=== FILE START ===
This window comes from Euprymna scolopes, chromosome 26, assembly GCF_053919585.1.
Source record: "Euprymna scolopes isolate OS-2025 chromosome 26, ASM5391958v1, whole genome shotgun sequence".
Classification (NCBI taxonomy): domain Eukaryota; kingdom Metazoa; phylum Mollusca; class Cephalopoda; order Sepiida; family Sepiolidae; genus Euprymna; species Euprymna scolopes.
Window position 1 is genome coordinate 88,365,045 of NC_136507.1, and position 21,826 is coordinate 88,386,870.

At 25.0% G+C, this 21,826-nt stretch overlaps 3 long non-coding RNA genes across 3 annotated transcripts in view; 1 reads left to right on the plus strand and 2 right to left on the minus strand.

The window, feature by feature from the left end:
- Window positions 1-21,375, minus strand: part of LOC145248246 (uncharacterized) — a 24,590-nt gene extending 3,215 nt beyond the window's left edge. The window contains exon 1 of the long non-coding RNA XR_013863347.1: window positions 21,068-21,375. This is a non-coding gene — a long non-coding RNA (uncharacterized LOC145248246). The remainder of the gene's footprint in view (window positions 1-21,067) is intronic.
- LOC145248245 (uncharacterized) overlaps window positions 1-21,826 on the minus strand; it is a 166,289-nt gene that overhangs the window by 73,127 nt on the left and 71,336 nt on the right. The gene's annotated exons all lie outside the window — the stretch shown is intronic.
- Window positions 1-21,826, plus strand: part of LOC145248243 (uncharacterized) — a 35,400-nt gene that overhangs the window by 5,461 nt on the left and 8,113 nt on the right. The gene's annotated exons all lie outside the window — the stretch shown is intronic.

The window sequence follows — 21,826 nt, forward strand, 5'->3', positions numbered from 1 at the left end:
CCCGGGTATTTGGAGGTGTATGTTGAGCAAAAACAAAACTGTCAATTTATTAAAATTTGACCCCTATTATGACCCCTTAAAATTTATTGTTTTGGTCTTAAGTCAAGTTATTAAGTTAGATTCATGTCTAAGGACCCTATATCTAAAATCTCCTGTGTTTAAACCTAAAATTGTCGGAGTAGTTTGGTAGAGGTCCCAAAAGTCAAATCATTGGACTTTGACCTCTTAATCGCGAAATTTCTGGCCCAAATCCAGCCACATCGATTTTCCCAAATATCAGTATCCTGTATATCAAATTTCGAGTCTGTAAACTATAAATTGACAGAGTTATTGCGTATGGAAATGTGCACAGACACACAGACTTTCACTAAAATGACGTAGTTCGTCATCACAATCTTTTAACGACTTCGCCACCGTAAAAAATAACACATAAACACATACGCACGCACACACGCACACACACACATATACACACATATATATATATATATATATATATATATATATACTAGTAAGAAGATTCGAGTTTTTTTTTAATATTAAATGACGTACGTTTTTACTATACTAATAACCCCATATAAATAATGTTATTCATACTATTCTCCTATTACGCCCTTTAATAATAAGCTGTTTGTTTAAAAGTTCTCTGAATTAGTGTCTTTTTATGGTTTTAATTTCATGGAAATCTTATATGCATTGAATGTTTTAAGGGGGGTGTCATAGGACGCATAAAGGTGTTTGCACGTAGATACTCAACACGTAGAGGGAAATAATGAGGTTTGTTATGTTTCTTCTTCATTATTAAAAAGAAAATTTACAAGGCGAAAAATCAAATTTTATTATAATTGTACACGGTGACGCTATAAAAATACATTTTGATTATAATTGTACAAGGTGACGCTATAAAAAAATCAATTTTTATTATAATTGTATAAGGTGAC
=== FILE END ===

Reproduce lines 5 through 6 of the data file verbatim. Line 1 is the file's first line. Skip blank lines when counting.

At 25.0% G+C, this 21,826-nt stretch overlaps 3 long non-coding RNA genes across 3 annotated transcripts in view; 1 reads left to right on the plus strand and 2 right to left on the minus strand.

The window, feature by feature from the left end: